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Perception filter

Ask a child to define ‘engineer’ and you’ll likely be told that an engineer is everything from the man who fixes the boiler to a bearded eccentric gesticulating wildly in a laboratory.

These definitions of ‘engineer’ were offered to Stephen Burgin, Alstom UK Country President and Head of Alstom Power (UK) on a visit to a school.

What our young friends don’t seem to appreciate is that the mobile ‘phone in their pocket, the games console in the bedroom or the personal computer - arguably the most liberating post-war machine ever made, given the right software and an internet connection - are all products of engineering ingenuity.

It would appear that anyone attempting to bridge this huge knowledge gap has quite a tricky job on their hands.

However, the editorial team at The Engineer has yet to come across individuals or organisations that don’t relish a challenge and starting this week are a series of events that, on one hand, will attempt to engage youngsters with engineering and on the other will offer insights into the opportunities afforded by space technology transfer and the challenges presented by planning high-speed rail.

Kicking off in Manchester on March 11 is ‘The Big Bang: UK Young Scientists’ and Engineers’ Fair’.

The three day Fair, which is now in its second year, is geared toward 9 to 19 year olds and has the support of industry giants such as Astra Zeneca, BAE Systems, Siemens and Shell.

Workshops include ‘The Journey of a Fuel Rod – The Nuclear Fuel Cycle’, where students will learn about the different stages of the nuclear fuel cycle; ‘AlphaBeat’, exploring the role that engineering plays in all aspects of modern life; and ‘So you think you can design a jet engine?’ where Rolls-Royce and Manchester University will take attendees on a virtual 3D journey through the key components of the jet engine. Young engineers from Rolls-Royce will be on hand to talk about the technologies employed in engine design.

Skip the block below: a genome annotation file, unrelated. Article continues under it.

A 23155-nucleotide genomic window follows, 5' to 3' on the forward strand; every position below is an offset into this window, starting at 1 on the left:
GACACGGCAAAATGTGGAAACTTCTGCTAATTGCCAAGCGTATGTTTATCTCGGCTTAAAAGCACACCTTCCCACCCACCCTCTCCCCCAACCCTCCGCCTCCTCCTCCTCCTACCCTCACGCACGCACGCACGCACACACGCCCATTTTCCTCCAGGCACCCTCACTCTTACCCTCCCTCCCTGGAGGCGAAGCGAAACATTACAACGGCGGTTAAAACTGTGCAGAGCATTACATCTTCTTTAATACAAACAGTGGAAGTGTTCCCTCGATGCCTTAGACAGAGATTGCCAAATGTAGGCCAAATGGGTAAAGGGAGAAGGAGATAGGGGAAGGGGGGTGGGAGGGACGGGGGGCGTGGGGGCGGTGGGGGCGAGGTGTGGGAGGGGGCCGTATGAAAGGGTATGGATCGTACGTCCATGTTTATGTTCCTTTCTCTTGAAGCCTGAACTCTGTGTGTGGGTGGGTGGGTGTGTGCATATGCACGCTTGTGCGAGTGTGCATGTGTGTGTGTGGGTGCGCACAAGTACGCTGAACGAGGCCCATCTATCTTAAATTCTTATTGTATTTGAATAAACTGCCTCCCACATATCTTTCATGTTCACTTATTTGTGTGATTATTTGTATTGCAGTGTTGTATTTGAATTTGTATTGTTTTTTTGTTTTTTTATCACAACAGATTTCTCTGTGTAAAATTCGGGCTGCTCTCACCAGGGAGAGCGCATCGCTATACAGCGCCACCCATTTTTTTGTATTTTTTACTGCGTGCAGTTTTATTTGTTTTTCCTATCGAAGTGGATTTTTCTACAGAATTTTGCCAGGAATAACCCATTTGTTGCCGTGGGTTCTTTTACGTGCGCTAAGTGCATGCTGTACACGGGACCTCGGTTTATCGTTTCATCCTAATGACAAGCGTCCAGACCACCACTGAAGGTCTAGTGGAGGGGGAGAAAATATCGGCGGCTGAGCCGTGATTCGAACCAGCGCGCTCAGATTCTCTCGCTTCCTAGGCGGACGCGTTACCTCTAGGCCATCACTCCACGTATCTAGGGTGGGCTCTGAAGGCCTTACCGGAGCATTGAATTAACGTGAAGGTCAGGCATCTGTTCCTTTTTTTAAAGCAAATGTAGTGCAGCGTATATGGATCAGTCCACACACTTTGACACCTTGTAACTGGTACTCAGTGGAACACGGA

This high profile event culminates with the National Science & Engineering Competition Awards to celebrate science and engineering engagement and achievement.

Technology Transfer is on the agenda at Space Tech 2010 - Space Technology Symposium which takes place on March 10 at the Rutherford Appleton Laboratory, at the
Harwell Science and Innovation Campus.

The event is geared toward industry, military, or government representatives who wish to discover the latest technologies from the space industry and make direct contact with the UK’s leading technology groups.

European space technologies are becoming increasingly available for development and licensing to the non-space industry through technology transfer and this event will provide attendees an opportunity to network and exploit these innovations developed by leading European research organizations.

Back on terra firma and news that a white paper is expected this week from the government on its plans to expand high-speed rail by 2025, adding to the existing High Speed 1 (HS1) Channel Tunnel Rail Link.

The government’s High Speed Two company has sounded out a route between London and the West Midlands, and development beyond that at the level of ’broad corridors’, considering the potential to extend to Greater Manchester, West Yorkshire, the North East, and Scotland.

Plans for a terminus in London have drawn criticism from the Conservatives who have said they would build one at Heathrow Airport to deter passengers from taking domestic flights. The Conservatives also propose direct connections with HS1 at the not yet opened Stratford International station.

Under Labour plans passengers will have to change for Heathrow

Public consultation is expected to start in the autumn. If approved construction could begin in 2017, with completion due in 2025.